So have you heard about the new Urban Homestead ™ debate*? I'd like to think that I was on my way to having one, slowly (ahem. very slowly) moving there with a more productive garden and chickens, making my own pots- to sell and to trade for other goods and services. For instance, a neighbor is painting my studio in exchange for pottery and some eggs. I've also traded pottery for electrical work, and dried figs for specialty jams from other parts of the country. My 3-5 year plan includes both solar cells on the studio to offset my kiln usage, and bees. This way of living and working seems- well, cooperative (unlike Merigold). Helping one another to live better lives without having to necessarily exchange cash. Being less dependent on cash and "work" and more dependent on skills and each other.
But this? It just seems grabby to me. The term is far older than I am. I am all for protecting one's intellectual property- there has been more than one occasion that I've found the words I struggled to craft attributed to someone else- and in print, no less. But to try to exclude an entire body of people- authors, free-lance writers, bloggers, libraries, teachers, activists, and just plain old folks- around the world who are trying to make a better life for them selves and their communities by trademarking the best all-purpose term that you (the trademarker) didn't even coin? Well, that's just selfish. And boastful, in the most misplaced egocentric way possible. It would be as if I were to trademark the term coffee cup. Or berry bowl. Really? Why? Because in the end, it doesn't protect my sales of coffee cups or berry bowls. It would only serve to make me look sad and misguided and desperate- or else the recipient of some very, very bad advice.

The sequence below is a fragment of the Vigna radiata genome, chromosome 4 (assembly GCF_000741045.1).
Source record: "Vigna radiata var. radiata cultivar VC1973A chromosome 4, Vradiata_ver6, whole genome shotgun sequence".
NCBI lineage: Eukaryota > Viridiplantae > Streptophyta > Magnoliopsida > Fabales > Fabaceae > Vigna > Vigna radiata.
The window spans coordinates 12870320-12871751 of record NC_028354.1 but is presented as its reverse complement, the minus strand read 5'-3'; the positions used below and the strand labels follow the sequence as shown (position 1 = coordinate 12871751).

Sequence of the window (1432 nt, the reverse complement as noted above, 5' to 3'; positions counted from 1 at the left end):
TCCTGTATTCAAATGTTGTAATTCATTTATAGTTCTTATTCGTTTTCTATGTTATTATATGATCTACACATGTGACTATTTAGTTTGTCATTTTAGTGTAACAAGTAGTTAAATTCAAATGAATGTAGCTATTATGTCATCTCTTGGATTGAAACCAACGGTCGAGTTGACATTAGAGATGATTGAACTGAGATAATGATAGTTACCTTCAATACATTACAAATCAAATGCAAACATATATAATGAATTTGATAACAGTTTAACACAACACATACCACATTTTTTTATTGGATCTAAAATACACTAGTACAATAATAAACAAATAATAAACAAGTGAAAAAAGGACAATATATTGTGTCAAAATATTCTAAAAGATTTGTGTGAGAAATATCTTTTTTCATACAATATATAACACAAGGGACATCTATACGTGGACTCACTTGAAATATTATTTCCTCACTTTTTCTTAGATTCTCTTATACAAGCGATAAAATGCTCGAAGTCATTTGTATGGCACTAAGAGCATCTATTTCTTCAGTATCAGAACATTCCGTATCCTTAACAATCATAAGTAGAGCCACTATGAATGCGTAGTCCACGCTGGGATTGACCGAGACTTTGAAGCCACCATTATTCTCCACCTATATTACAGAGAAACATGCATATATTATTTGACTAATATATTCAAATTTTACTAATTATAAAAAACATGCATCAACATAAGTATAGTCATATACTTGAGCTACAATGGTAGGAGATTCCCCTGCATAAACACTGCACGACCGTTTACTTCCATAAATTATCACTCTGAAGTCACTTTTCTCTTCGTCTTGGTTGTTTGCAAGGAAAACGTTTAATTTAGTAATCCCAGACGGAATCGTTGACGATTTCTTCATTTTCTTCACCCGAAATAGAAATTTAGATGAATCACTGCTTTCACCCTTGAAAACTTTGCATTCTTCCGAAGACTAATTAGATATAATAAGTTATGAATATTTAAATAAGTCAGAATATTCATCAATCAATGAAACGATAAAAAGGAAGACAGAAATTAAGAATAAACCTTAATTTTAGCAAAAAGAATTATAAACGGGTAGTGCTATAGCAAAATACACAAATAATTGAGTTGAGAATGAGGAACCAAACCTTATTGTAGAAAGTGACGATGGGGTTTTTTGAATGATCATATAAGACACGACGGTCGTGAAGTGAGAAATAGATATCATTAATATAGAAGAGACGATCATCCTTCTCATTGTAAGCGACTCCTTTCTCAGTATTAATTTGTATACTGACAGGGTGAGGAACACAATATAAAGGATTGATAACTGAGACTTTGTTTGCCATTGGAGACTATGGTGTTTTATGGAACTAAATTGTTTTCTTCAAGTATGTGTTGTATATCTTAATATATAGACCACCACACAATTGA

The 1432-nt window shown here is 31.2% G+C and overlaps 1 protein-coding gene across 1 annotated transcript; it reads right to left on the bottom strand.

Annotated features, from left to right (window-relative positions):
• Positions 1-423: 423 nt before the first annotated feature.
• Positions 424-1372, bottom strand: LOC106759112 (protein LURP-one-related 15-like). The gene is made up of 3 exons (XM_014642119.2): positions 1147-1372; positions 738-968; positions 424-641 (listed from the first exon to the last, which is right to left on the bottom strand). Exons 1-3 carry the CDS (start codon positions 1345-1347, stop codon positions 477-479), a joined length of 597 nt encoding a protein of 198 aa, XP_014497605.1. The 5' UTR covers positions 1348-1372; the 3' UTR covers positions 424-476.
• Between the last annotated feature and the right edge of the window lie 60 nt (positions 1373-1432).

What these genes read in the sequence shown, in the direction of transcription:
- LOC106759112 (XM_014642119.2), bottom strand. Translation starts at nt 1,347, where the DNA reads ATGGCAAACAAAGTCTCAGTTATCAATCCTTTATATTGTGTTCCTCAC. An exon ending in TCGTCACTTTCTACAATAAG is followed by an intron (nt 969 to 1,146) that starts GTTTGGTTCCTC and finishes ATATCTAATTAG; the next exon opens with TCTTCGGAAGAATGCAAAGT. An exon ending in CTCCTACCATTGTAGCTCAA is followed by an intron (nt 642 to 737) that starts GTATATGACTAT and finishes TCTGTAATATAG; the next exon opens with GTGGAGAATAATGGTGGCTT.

I think we're all going to keep gardening, bringing chickens into the city, and doing our best, no matter what we are (or aren't) calling it. Oh, and if anyone has goats in Memphis, I'd love to trade some pottery (or eggs or figs) for it!
Have a good week, y'all.
*there is an awesome how-to book by Kelly Coyne and Erik Knutzen of this same now-copyrighted name. They are facing a lawsuit because of this issue. Two ways to support them and this little take-it-back movement. 1) go buy the book. You won't regret it. Even if you just plant strawberries and basil in your front yard, it's something. 2) make a small donation to EFF, the advocacy group representing Knutzen and Coyne. There's even a paypal link! Go plant something!